What are an employer’s obligations when H-1B employment starts?
The H-1B visa is a nonimmigrant visa suitable for individuals who have a bachelor’s degree or the equivalent and a job offer from a sponsoring employer in a specialty occupation that is related to their field of study. Employers who sponsor foreign nationals for H-1B visas are required to file petitions with the U.S. Department of Labor and the U.S. Citizenship & Immigration Services and must make several attestations as part of the process. Employers must provide notice that they are filing the H1B application at the appropriate worksite, guarantee that they will pay the employee the local prevailing wage (or higher), agree to provide working conditions for nonimmigrants which will not affect the working conditions of similar employees and must confirm that there is no strike, lockout or work stoppage in the H1B employee’s occupation at the worksite.
While the H-1B employee remains with the employer, the employer must keep a Public Access File at the employee’s worksite or the principal place of business that contains information about the company and the H-1B position. This file must be available to the public and should contain the following information:
- A certified Labor Condition Application (“LCA”) approved by the U.S. Department of Labor and signed by the employer
- A copy of the information utilized to establish the prevailing wage for each LCA. This may consist of a copy of a prevailing wage determination from the U.S. Department of Labor, or alternately, of a copy of a wage survey meeting the requirements of the DOL.
- A wage memorandum, describing the system used by the employer to establish the wage paid to each covered worker. This should consist of a full, clear explanation of the system used by the employer to set the actual wage that is paid to all employees in the occupation held by covered workers, including a schedule of any periodic increases. Such documentation should identify each covered worker’s wage, and should be updated as increases in salary are given.
- A benefits memorandum detailing benefits offered to U.S. workers in the same occupation as that in which the H1B worker is engaged. This should include a summary of the benefits that were offered to U.S. workers in the occupations presently held by all H1B workers and an explanation of differentiation in benefits, if not all employees were offered or received the same benefits.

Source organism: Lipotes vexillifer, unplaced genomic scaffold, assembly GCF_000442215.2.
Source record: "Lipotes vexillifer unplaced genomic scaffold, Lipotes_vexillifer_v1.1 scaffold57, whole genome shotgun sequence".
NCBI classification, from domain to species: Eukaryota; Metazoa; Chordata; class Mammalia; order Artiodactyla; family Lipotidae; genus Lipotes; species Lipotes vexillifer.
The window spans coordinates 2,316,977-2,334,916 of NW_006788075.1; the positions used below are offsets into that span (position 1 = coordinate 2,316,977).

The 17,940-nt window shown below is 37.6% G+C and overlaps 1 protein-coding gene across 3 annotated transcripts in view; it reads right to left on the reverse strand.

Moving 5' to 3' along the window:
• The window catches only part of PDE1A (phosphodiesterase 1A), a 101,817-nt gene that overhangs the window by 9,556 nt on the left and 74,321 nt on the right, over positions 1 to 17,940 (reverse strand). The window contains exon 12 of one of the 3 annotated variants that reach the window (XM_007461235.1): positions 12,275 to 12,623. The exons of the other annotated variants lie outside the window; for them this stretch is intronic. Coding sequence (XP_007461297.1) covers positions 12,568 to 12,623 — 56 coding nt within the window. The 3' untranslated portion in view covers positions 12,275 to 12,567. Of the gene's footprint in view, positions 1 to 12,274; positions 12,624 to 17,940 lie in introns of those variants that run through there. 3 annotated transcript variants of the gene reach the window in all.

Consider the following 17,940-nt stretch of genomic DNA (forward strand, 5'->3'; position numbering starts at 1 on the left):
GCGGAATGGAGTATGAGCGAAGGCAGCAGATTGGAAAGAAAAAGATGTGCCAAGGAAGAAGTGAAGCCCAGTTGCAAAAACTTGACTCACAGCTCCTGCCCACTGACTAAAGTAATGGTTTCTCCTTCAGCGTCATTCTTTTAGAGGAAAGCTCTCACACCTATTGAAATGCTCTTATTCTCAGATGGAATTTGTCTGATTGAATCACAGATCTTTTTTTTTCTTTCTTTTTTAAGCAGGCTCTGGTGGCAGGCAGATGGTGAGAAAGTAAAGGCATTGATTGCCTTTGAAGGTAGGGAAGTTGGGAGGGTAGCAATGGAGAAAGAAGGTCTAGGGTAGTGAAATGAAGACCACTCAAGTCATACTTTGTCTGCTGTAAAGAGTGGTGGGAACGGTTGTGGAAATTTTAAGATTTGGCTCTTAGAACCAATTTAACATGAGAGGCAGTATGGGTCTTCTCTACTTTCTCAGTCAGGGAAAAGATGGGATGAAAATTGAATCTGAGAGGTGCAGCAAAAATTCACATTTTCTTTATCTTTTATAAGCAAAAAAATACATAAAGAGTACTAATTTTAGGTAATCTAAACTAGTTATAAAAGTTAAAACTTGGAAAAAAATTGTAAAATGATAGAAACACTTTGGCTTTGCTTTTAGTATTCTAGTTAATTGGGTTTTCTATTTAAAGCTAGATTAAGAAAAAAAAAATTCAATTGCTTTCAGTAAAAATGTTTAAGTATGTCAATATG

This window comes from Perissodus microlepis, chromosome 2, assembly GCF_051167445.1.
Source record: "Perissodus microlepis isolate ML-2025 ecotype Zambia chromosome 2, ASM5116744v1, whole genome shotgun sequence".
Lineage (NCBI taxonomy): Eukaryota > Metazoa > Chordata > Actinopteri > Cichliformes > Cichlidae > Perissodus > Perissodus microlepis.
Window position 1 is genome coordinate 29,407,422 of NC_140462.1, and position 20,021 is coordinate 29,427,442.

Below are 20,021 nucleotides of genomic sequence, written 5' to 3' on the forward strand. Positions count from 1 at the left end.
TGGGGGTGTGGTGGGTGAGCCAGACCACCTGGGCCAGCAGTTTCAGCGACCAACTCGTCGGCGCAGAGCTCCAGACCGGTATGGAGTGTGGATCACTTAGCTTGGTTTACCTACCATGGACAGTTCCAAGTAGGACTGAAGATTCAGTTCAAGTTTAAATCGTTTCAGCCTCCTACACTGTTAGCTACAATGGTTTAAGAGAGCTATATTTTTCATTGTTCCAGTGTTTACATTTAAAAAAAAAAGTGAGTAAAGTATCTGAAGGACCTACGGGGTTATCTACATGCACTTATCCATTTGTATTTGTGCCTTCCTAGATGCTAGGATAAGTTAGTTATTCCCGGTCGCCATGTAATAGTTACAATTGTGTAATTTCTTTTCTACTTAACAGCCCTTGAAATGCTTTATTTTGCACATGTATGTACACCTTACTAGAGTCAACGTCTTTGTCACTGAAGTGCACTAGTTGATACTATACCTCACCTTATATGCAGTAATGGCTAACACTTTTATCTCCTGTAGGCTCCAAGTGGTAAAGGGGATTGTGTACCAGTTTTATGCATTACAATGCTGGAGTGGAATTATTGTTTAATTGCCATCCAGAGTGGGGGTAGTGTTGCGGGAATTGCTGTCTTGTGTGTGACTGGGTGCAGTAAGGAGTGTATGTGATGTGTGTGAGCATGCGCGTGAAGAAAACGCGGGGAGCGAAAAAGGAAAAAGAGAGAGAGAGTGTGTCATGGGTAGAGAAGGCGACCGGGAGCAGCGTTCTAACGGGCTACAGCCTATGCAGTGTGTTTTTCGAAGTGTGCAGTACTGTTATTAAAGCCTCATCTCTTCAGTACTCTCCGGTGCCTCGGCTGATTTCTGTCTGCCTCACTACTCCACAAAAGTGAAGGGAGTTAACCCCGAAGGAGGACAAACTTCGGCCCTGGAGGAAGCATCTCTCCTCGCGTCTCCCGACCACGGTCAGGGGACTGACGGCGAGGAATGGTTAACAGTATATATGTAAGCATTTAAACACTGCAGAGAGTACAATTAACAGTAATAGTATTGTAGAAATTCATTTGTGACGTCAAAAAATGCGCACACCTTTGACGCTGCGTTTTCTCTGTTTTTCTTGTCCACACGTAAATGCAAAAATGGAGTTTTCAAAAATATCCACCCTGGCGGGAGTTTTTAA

- A statement acknowledging the company’s compliance with the LCA notice requirement
- Evidence that the employer has provided the H1B employee with a copy of the Labor Condition Application
- A list of entities included as a “single employer” for H1B workers
If the company undergoes any corporate changes it will need to add additional information to the Public Access File, including a sworn statement by the successor company that confirms its acceptance of all liabilities of its predecessor, a list of H1B workers who were transferred to the new company, copies of each affected LCA and a list of LCA numbers and effective dates, a description of the new company’s wage system and proof of the new company’s FEIN.
What are an employer’s obligations when H-1B employment ends?
If the H-1B employment ends prior to the expected end date, the employer must send a letter to USCIS explaining that the employee no longer works for the company and withdraw the Labor Condition Application filed with the Department of Labor. To contact USCIS, the employer should send a certified or otherwise traceable letter to the USCIS Service Center that approved the H-1B, providing the filing receipt number, names of employer and employee, the date of resignation and a request to revoke the H-1B petition. It is important to notify USCIS in a timely manner to avoid any potential liability for unpaid wage claims. The certified Labor Condition Application can be withdrawn either through the iCert Portal System or through email or regular mail. If the employer terminates the employee, the employer is required to pay for the employee’s “reasonable costs” of return transportation to their last country of residence. To meet this requirement the employer can offer to directly purchase a plane ticket or offer a cash payment. If the employee does not accept the funds, the employer should get a signed statement from the employee indicating that they declined acceptance of the cash or ticket.
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Ian E. Scott, Esq. is the Founder of Scott Legal, P.C. He can be reached at 212-223-2964 or by email at firstname.lastname@example.org.
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